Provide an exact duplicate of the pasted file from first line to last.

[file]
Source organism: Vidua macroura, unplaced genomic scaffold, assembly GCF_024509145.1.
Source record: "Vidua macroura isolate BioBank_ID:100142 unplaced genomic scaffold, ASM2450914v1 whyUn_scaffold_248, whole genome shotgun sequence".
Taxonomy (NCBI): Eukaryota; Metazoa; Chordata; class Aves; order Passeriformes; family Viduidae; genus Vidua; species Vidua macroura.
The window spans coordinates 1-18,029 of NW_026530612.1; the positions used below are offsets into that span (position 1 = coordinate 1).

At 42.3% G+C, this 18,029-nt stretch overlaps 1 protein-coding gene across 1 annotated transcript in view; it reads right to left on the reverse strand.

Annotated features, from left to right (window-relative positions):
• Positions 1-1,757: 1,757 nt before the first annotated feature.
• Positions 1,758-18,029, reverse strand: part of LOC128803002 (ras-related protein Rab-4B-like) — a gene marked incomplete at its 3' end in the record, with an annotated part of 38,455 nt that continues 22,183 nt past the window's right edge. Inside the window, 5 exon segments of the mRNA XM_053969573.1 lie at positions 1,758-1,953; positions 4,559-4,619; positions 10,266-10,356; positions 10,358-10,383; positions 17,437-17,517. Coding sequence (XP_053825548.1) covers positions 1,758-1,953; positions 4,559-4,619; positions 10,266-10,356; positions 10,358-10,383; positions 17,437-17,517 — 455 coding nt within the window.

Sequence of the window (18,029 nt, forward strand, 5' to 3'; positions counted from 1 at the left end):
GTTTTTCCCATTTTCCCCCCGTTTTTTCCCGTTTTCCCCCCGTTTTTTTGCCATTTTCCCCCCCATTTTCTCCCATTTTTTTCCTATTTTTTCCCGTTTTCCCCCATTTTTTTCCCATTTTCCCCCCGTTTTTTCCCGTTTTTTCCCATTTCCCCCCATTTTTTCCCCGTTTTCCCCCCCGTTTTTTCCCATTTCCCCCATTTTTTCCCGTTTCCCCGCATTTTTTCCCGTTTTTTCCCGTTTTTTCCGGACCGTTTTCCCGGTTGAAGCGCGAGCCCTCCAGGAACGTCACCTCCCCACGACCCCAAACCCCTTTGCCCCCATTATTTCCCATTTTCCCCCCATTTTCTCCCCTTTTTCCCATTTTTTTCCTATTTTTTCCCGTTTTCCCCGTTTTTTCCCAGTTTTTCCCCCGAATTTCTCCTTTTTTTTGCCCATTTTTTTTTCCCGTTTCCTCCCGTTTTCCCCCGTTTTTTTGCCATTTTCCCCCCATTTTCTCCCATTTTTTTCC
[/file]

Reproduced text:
Source organism: Vidua macroura, unplaced genomic scaffold, assembly GCF_024509145.1.
Source record: "Vidua macroura isolate BioBank_ID:100142 unplaced genomic scaffold, ASM2450914v1 whyUn_scaffold_248, whole genome shotgun sequence".
Taxonomy (NCBI): Eukaryota; Metazoa; Chordata; class Aves; order Passeriformes; family Viduidae; genus Vidua; species Vidua macroura.
The window spans coordinates 1-18,029 of NW_026530612.1; the positions used below are offsets into that span (position 1 = coordinate 1).

At 42.3% G+C, this 18,029-nt stretch overlaps 1 protein-coding gene across 1 annotated transcript in view; it reads right to left on the reverse strand.

Annotated features, from left to right (window-relative positions):
• Positions 1-1,757: 1,757 nt before the first annotated feature.
• Positions 1,758-18,029, reverse strand: part of LOC128803002 (ras-related protein Rab-4B-like) — a gene marked incomplete at its 3' end in the record, with an annotated part of 38,455 nt that continues 22,183 nt past the window's right edge. Inside the window, 5 exon segments of the mRNA XM_053969573.1 lie at positions 1,758-1,953; positions 4,559-4,619; positions 10,266-10,356; positions 10,358-10,383; positions 17,437-17,517. Coding sequence (XP_053825548.1) covers positions 1,758-1,953; positions 4,559-4,619; positions 10,266-10,356; positions 10,358-10,383; positions 17,437-17,517 — 455 coding nt within the window.

Sequence of the window (18,029 nt, forward strand, 5' to 3'; positions counted from 1 at the left end):
GTTTTTCCCATTTTCCCCCCGTTTTTTCCCGTTTTCCCCCCGTTTTTTTGCCATTTTCCCCCCCATTTTCTCCCATTTTTTTCCTATTTTTTCCCGTTTTCCCCCATTTTTTTCCCATTTTCCCCCCGTTTTTTCCCGTTTTTTCCCATTTCCCCCCATTTTTTCCCCGTTTTCCCCCCCGTTTTTTCCCATTTCCCCCATTTTTTCCCGTTTCCCCGCATTTTTTCCCGTTTTTTCCCGTTTTTTCCGGACCGTTTTCCCGGTTGAAGCGCGAGCCCTCCAGGAACGTCACCTCCCCACGACCCCAAACCCCTTTGCCCCCATTATTTCCCATTTTCCCCCCATTTTCTCCCCTTTTTCCCATTTTTTTCCTATTTTTTCCCGTTTTCCCCGTTTTTTCCCAGTTTTTCCCCCGAATTTCTCCTTTTTTTTGCCCATTTTTTTTTCCCGTTTCCTCCCGTTTTCCCCCGTTTTTTTGCCATTTTCCCCCCATTTTCTCCCATTTTTTTCC